Elvis Presley has been repackaged, reshaped and remade into so many cultural permutations that his music can seem less important than the brand.
So it should come as no surprise that Broadway got hold of the swivel-hipped singer and produced a regrettably bland jukebox musical.
This one’s so innocuous that the familiar Presley melodies seem to dissipate even as they float from stage to ear, as if they’re background tunes hanging like a weak fog in your dentist’s office as you wait for the next chance to swish.
Co-directors Elizabeth Fiester and Steve Souza manage to invigorate the musical with some laughs and a tame, lazy-summer appeal, thanks to some vigorous performances and choreography. But any charms are mostly due to an elaborate, self-aware cuteness that awards the audience member who is willing to say: “Aww, that’s cute.”
This is the kind of glossy fable in which characters fall in love at first sight not within a song but within a beat before a mere phrase of that song (“One Night With You,” used as a recurring gag).
When by comparison you make the lead character in the squeaky-clean “Footloose” seem like a mama-terrifying bad boy, you know you’re pretty harmless.
Juan Danner is Chad, the Elvis-like character who drifts into a no-fun 1955 small town determined to stir things up. With his relentless cheer, Chad is less a growly, sexy, boundary-pushing roustabout than an earnest missionary of self-enlightenment spreading love and togetherness. When by comparison you make the lead character in the squeaky-clean “Footloose” seem like a mama-terrifying bad boy, you know you’re pretty harmless.
Danner has a lovely voice, nice dance moves (the lively choreography is by Souza) and a winning smile, but under Fiester and Souza’s direction he is about as rebellious as a lunchtime meeting of Young Republicans.
Like just about everything else potentially naughty in this stiff, shrink-wrapped show, any sex appeal has been drained away.
Joe DiPietro, who wrote the book, uses the plot of Shakespeare’s “Twelfth Night” as a loose inspiration, which means we get a plot thread involving a tomboy mechanic, Natalie (a lively and versatile Kindle Cowger), who falls for Chad and resorts to cross-dressing to get closer to him.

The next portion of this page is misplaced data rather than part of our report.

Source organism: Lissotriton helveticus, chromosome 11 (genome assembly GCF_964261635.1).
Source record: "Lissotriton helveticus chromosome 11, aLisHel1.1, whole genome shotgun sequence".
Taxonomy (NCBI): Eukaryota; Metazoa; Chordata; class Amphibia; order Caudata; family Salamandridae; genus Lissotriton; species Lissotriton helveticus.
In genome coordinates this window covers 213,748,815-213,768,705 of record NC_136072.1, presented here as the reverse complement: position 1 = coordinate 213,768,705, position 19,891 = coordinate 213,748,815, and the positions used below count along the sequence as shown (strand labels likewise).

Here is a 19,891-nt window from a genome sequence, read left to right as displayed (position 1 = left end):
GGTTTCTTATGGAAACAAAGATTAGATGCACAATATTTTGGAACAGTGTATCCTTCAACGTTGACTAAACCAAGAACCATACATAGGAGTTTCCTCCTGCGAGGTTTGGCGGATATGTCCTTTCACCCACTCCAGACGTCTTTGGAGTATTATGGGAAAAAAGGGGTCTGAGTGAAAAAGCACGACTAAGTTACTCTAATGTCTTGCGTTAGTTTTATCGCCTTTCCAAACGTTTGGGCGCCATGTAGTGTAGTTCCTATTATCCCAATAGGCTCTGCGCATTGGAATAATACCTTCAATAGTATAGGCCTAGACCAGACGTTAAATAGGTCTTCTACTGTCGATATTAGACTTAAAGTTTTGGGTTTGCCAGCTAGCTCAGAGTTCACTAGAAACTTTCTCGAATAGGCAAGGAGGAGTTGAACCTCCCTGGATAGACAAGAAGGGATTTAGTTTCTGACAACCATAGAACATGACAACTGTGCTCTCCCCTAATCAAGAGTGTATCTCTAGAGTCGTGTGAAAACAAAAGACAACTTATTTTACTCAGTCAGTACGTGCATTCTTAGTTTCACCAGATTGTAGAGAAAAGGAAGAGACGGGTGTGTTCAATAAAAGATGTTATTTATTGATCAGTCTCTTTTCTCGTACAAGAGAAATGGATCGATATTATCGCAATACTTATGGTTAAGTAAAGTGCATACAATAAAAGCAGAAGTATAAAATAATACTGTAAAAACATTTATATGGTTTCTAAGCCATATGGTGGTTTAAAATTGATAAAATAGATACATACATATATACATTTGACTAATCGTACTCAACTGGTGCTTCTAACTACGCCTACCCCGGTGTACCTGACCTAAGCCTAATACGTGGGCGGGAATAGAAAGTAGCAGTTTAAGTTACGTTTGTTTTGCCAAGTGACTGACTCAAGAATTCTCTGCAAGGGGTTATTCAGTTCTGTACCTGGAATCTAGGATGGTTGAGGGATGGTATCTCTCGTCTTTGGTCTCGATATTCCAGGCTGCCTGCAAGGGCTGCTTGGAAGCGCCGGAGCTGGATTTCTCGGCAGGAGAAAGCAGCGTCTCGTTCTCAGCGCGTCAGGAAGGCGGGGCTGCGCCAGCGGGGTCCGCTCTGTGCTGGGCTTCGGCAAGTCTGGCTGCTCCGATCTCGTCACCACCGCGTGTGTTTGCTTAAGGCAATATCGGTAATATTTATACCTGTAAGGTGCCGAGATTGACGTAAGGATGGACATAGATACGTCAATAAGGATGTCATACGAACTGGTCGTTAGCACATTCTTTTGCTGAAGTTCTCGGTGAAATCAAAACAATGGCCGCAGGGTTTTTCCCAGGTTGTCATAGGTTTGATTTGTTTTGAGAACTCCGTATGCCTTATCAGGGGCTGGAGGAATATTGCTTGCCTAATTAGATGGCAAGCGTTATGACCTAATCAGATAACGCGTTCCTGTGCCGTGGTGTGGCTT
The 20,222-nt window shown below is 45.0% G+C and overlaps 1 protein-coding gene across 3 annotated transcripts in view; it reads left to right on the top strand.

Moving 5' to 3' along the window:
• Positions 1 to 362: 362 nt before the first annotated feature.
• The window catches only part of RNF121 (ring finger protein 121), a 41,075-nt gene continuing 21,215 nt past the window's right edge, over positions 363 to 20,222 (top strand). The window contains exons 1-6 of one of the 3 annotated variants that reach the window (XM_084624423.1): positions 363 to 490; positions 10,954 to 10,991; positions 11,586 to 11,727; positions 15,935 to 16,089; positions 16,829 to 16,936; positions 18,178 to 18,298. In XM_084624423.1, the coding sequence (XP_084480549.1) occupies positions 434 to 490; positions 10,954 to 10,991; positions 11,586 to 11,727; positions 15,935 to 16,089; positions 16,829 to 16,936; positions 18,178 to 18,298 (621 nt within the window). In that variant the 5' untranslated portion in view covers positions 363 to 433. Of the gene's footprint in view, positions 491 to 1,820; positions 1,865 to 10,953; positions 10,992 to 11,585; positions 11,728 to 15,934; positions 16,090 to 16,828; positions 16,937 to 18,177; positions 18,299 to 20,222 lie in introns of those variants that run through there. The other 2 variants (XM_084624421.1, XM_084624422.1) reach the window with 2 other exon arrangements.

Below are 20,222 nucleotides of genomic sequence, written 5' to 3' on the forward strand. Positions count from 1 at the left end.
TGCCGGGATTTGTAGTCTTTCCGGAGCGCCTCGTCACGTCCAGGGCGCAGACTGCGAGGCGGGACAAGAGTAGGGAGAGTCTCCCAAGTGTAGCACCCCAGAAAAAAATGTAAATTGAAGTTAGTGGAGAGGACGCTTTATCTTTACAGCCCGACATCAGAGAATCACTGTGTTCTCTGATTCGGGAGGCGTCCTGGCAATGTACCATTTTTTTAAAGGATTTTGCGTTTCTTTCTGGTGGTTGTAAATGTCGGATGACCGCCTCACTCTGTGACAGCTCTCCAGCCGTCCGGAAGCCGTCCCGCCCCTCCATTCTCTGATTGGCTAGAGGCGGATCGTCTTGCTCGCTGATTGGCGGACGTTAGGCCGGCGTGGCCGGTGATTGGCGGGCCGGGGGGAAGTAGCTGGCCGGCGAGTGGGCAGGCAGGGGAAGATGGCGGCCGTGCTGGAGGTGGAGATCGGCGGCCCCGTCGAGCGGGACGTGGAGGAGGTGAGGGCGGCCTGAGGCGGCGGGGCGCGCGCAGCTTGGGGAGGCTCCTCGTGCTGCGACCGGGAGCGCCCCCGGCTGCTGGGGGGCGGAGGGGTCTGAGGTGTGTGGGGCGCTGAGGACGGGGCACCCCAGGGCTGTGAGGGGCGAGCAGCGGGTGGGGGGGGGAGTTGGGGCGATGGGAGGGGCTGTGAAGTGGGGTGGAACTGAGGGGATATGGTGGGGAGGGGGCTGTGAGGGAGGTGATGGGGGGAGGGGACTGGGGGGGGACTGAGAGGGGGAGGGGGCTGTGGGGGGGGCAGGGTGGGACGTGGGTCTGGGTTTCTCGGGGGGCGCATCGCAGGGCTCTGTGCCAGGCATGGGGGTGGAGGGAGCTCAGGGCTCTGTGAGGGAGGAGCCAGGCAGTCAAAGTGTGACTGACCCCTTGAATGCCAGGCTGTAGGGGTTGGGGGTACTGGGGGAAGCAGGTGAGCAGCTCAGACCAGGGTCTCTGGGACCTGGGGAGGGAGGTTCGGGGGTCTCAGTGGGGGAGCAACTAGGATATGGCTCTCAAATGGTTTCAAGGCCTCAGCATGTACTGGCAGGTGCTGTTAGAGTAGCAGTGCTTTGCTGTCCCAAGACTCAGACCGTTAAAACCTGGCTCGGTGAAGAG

Other love entanglements abound, participants in which include the resident town nerd (a standout Jesse McCoy, who is able to give some real heft to his character), the intellectual museum director (a funny Brianne Janae Vogt, who has the sass and presence of a Tina Fey), a moralistic mayor (Jacquie Broach), hapless widower (C.J. Dion) and cowering military school student (Jonathan Wheeler).
Through it all the residents of the town seem to be genetically programmed to tromp into the street for group numbers, taking up rigid formations and blaring out peppy harmonies to such Elvis tunes as “It’s Now or Never” and “Can’t Help Falling in Love.” (It must be something in the water.) The first time it’s kind of rousing. The third time they plant their feet and belt out hymn-like versions of the King, not so much.
That said, the solo vocals are mostly strong, particularly from Camille Gaston as a young black woman who falls for the white military student, and Teresa Gipson, who belts out “There’s Always Me,” as a bar owner with an eye on the widower. And a robust chorus trio (Kirstin Bangs, Imani Branch and Leah Ghermay) delivers sly commentary along the way.
“All Shook Up” wants to have an earnest, old-fashioned charm (the perky period costumes, including the requisite blue suede shoes, are by Ginger Kay Lewis-Reed, the cartoon-cheery sets are by David Pierce, and the sunny-bouncy lighting design is by Evan Commins and Brandi Martin). But it also wants a contemporary vibe in terms of a progressive political outlook. There’s a nice, positive message about race relations.
But shaking things up? Hardly. Even at its brassy-brightest best, at most “All Shook Up” barely rattles the Richter scale.
‘All Shook Up’
- Through Sept. 13
- Roger Rocka’s Dinner Theater, 1226 N. Wishon Ave.
- www.gcplayers.com, (559) 266-9494